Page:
Researchers studying immune cells called granulocytes found evidence of weakened cell function in a small study of ten children with autism. In these children, the immune cells were less able to deliver the normal “oxidative burst” of chemicals designed to destroy invading germs. The cells also had signs of stress and dysfunction in the tiny cell powerhouses known as mitochondria.
Drawing a link between autism, mitochondria and immune function, the researchers say their findings suggest a new direction for developing treatments.
The study, from the University of California-Davis, appears today in the journal Pediatrics. It follows up on the team’s earlier research on autism and mitochondrial dysfunction. Both reports involved participants enrolled in the Childhood Autism Risks from Genetics and the Environment (CHARGE) study. The researchers also draw a connection between their new findings and earlier CHARGE studies linking inflammation during pregnancy with increased risk of autism and immune problems in offspring.
Mitochondria and autism
All human cells depend on small but complex structures called mitochondria for the majority of their energy. Mitochondria are especially important for powering energy-demanding cells such as neurons (brain nerve cells).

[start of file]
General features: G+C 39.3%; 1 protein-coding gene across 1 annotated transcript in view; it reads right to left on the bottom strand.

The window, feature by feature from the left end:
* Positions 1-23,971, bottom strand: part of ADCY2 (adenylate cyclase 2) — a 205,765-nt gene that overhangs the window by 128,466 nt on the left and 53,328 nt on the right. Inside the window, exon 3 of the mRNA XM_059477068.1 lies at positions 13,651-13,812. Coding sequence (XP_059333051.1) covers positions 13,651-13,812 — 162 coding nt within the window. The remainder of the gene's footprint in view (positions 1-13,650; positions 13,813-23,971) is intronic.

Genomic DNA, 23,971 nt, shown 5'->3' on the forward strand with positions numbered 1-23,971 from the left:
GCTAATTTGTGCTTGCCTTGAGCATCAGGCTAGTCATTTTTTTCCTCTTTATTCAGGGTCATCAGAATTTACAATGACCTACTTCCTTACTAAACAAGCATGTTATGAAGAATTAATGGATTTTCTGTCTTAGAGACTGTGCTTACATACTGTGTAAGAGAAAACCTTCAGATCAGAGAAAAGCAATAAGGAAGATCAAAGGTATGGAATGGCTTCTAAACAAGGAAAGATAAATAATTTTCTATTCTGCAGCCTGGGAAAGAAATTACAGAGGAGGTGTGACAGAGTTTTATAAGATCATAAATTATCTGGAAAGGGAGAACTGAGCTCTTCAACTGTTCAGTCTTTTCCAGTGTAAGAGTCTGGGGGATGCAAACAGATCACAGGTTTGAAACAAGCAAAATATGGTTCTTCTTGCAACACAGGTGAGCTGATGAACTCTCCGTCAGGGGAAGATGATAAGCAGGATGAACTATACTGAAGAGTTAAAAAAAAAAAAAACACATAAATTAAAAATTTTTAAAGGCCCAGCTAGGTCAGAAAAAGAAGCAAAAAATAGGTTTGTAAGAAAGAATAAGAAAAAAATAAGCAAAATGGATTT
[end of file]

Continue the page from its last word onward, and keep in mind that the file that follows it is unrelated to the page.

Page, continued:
Certain rare mitochondrial disorders are known to produce behavioral issues and symptoms of autism in some but not all of those affected. Some studies have suggested that milder mitochondrial dysfunction can likewise contribute to the development of autism spectrum disorder (ASD). Still other research indicates that infection and inflammation can worsen mitochondrial disorders.
New biochemical evidence
In their new study, the UC-Davis investigators measured the infection-fighting “oxidative bursts” produced by granulocyte cells. On average, the bursts were three-times lower in the granulocytes of the ten children with autism than in typically developing children.
They also measured free radicals – a sign of stress and dysfunction – inside the mitochondria of these immune cells. On average, the reactive oxygen levels were 1.6 times higher in the mitochondria of the children who had autism than in typically developing children.
In related news, a new study in JAMA Pediatrics tracked another sign of mitochondrial stress and dysfunction – elevated lactate levels – in the brains of individuals with autism. Noninvasive brain imaging showed elevated brain-lactate levels in 13 percent of 75 children and adults with autism compared to just 1 percent of 96 individuals without ASD. The researchers conclude that mitochondrial dysfunction may play a role in producing autism in a subset of individuals with the disorder.
Also see "What is mitochondria disease? What does it have to do with autism, and are there treatments?" in the Autism Speaks "Got Questions?" blog.
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